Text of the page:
On the individual Commissioner hearings, I hope that the proceedings will be out soon, so we can study the oral examinations in more in detail. There was, of course, Ms. Georghean-Quinn, the designated/new Research and Innovation Commissioner, who had a very convincing performance and showed herself clearly in the driving seat, raising the hopes that there will be much more coordination on innovation issues between the different and overlapping portfolios in the future.

Equally convincing was Regional Policy Commissioner Hahn, former Austrian Minister for Research, who stressed the need for the EU’s regional policy to be of benefit to all regions in Europe and who proposed a pro-active urban policy, treading in the footsteps of a former Regional Policy Commissioner, Ms. Wulf-Mathies. Ms. Hübner, his predecessor and Chairwoman of the REGI Committee, applauded him on this, said Euractiv. Most importantly he vowed to bring regional policy goals in line with the ‘EU 2020′ strategy, spending more SF on into innovation, research and education.

Another strong candidate, Günther Oettinger, former Premier of Baden-Württemberg and new Energy Commissioner, also stressed the importance of regions in his hearing. He promised to make energy efficiency and renewables key priorities for future EU funding, both key areas where regions have an important role to play, also in boosting eco-innovation and in creating markets for companies, and related growth and jobs.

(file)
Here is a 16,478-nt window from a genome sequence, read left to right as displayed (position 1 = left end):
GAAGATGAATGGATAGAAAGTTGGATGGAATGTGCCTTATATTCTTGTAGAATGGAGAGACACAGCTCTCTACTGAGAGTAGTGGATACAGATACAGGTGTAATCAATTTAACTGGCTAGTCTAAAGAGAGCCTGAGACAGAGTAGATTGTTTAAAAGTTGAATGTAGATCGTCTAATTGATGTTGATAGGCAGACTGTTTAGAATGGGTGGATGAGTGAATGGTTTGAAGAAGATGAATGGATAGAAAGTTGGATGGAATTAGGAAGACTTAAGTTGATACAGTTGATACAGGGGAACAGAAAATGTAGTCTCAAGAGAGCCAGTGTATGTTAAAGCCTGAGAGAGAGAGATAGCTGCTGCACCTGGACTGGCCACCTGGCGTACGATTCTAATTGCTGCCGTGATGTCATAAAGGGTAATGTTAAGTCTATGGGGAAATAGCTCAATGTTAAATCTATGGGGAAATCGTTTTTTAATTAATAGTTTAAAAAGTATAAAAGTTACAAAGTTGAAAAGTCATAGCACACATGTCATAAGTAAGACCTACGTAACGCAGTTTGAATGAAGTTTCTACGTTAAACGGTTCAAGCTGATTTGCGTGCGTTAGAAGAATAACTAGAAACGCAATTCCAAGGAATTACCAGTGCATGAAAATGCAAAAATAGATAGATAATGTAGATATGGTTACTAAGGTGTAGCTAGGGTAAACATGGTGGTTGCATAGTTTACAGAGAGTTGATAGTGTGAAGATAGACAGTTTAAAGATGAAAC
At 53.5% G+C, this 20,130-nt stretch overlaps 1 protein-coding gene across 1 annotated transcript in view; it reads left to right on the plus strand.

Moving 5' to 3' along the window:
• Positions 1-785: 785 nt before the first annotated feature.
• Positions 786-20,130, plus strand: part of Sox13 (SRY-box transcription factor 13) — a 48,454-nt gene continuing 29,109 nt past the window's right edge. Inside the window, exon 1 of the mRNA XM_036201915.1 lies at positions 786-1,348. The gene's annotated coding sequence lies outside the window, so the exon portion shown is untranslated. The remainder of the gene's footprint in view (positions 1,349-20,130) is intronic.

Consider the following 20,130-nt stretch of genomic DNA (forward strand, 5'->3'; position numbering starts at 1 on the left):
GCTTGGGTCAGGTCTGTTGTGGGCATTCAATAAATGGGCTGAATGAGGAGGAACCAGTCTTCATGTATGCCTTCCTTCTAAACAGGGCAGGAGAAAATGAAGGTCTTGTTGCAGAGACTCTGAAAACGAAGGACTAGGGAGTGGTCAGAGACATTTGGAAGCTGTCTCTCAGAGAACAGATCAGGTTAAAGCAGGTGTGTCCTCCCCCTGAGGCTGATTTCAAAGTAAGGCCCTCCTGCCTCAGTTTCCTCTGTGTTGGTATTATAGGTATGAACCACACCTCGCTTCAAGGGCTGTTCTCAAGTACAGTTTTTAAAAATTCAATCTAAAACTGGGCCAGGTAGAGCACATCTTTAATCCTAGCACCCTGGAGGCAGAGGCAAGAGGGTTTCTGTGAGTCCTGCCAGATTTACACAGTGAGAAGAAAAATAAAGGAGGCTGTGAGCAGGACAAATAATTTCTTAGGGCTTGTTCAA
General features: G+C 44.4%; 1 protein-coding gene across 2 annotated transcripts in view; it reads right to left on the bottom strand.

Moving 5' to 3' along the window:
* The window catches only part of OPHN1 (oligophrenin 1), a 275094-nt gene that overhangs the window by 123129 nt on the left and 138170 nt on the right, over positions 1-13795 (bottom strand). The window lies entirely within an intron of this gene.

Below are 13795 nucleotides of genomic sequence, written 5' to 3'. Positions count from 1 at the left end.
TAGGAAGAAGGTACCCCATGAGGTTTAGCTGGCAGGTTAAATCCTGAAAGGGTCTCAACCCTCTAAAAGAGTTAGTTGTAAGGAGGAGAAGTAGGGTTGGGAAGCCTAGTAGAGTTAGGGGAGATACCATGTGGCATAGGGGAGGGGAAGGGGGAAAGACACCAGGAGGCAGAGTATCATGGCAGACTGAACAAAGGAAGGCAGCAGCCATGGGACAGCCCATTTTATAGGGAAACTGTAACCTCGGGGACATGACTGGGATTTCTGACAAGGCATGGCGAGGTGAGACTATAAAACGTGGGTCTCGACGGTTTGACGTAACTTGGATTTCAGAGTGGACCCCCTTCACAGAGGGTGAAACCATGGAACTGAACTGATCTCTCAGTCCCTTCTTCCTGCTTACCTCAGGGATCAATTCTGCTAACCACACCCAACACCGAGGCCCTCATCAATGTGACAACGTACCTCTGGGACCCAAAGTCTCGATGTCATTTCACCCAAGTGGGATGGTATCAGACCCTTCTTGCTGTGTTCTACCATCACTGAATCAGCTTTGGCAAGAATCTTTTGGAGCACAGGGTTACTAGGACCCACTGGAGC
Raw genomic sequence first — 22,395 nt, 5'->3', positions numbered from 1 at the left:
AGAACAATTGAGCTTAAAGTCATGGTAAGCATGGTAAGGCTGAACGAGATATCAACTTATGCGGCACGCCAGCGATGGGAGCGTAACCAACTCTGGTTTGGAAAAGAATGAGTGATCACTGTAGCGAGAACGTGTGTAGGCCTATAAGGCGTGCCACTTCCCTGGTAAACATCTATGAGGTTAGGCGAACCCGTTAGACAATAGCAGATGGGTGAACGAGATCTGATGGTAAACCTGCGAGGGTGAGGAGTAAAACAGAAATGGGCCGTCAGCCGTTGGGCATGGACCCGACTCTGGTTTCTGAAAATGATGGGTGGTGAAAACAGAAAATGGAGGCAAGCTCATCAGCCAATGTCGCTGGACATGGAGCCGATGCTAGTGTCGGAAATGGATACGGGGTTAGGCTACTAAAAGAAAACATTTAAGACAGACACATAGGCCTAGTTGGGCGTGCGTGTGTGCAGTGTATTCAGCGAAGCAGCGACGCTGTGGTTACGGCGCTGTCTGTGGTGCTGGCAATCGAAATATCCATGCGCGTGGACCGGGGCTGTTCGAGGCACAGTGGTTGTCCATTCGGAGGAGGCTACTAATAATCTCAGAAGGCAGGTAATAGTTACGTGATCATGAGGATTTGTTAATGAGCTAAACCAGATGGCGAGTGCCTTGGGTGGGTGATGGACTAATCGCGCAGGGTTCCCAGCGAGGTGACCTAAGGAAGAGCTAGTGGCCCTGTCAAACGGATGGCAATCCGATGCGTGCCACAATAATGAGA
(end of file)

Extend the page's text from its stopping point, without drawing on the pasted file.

Needless to say the green economy was all over the place in these hearings. Designated Enterprise Commissioner Tajani focused on this issue, but also on the need for better access to finance for SMEs, which is a red-hot issue after the banking crisis. SMEs were also mentioned by Ms. Georghean-Quinn in view of getting them more involved in the Research Framework Programme, for instance by cutting red tape to make it easier for them to get involved and benefit from the EU’s R&D spending.

Clearly, if we want to really tackle the innovation deficit of Europe’s SMEs, regional aspects become quite important. It is not the nation state that is responsible for supporting SMEs, but it’s really the regions. And while basic research and big industry has a strong lobby in the FP, which we see, for instance in the annual thematic Work Programmes, which set the funding priorities and actions, where according to an expert I spoke to you still don’t see much research funded that is close to industry, one wonders about the regional and SMEs lobbies. It looks like it’s high time to shape the future FP to better meet their needs and include a stronger regional dimension, for instance by promoting programmes like Regions of Knowledge (which does not seem to have a strong lobby either, although it’s a great, but underfunded programme for building regional R&D excellence and driving regional research and innovation clusters).